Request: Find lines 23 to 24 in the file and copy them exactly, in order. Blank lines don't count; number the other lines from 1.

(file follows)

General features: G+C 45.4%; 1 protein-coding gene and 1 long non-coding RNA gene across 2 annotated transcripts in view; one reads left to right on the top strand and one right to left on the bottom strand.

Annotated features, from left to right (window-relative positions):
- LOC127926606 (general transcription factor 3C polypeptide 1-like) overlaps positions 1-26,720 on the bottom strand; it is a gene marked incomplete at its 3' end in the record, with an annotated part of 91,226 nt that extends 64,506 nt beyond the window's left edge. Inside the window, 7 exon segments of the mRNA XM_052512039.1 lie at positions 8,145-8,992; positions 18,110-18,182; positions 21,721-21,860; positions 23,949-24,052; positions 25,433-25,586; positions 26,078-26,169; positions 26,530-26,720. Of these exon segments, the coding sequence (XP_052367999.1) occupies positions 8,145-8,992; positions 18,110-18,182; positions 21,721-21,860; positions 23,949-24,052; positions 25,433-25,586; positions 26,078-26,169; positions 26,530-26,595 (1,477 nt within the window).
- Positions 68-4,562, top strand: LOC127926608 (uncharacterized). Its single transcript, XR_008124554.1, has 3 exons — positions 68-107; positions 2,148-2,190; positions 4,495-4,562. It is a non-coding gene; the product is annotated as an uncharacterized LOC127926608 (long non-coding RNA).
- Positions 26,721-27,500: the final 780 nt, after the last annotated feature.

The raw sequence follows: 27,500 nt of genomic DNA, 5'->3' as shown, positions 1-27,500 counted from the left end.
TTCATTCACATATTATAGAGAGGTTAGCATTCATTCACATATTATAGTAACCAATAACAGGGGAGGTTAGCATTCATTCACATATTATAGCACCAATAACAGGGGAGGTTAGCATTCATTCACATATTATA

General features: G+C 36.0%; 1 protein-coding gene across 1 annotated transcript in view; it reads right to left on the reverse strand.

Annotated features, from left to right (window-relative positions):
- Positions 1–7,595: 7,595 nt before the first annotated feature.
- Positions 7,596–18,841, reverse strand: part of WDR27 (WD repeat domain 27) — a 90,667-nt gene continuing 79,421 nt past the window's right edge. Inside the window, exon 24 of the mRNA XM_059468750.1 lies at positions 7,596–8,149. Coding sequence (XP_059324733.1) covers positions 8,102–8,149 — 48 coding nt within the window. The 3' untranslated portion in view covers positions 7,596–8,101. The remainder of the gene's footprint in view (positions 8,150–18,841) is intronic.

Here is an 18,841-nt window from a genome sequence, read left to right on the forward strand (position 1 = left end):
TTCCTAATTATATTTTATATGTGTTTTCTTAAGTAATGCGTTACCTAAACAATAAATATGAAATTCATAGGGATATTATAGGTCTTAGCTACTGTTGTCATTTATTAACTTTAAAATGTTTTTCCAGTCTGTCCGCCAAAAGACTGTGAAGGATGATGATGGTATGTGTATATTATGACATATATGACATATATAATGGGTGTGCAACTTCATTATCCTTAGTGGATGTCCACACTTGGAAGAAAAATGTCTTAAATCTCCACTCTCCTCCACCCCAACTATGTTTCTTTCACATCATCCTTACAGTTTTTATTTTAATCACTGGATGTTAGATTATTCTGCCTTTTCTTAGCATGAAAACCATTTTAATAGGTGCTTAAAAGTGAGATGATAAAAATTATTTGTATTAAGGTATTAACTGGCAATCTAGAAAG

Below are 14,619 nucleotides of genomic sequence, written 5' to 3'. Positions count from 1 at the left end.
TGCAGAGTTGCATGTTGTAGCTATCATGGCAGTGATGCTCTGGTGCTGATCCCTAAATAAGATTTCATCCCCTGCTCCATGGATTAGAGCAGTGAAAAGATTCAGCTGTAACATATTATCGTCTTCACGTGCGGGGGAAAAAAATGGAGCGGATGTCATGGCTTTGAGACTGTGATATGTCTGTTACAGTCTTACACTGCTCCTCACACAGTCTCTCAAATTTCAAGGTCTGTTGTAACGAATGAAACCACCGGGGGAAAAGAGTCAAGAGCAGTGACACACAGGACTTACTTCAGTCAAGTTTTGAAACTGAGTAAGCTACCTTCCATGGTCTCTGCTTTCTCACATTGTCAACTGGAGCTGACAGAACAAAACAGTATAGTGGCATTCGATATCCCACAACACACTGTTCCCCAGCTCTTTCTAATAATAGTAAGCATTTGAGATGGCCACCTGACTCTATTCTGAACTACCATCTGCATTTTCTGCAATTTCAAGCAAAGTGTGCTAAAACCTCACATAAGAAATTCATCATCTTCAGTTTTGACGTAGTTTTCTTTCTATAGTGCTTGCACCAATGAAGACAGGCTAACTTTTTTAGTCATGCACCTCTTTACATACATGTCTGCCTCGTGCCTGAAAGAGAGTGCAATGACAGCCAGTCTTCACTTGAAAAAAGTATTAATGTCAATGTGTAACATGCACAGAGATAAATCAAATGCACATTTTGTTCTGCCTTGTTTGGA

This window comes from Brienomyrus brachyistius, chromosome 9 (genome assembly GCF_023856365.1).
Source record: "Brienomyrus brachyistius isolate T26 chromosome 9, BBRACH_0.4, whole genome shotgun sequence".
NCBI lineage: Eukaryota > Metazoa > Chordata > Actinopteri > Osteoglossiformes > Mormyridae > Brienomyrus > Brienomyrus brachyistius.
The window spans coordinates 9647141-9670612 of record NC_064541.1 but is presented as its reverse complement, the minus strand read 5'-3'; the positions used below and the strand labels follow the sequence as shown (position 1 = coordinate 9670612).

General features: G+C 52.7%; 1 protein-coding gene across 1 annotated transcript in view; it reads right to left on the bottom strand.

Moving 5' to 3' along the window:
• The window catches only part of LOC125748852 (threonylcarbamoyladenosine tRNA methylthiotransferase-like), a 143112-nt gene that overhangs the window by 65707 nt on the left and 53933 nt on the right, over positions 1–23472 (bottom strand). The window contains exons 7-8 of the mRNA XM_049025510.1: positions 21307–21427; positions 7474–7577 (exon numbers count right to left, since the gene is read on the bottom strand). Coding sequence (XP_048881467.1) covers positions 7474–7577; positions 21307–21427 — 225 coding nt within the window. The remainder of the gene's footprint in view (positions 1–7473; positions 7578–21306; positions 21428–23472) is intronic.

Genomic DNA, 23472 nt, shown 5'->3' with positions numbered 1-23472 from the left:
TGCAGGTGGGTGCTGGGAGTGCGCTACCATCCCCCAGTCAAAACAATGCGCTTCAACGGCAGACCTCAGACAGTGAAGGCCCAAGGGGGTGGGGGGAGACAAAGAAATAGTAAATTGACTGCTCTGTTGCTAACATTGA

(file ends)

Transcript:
Genomic DNA, 23472 nt, shown 5'->3' with positions numbered 1-23472 from the left:
TGCAGGTGGGTGCTGGGAGTGCGCTACCATCCCCCAGTCAAAACAATGCGCTTCAACGGCAGACCTCAGACAGTGAAGGCCCAAGGGGGTGGGGGGAGACAAAGAAATAGTAAATTGACTGCTCTGTTGCTAACATTGA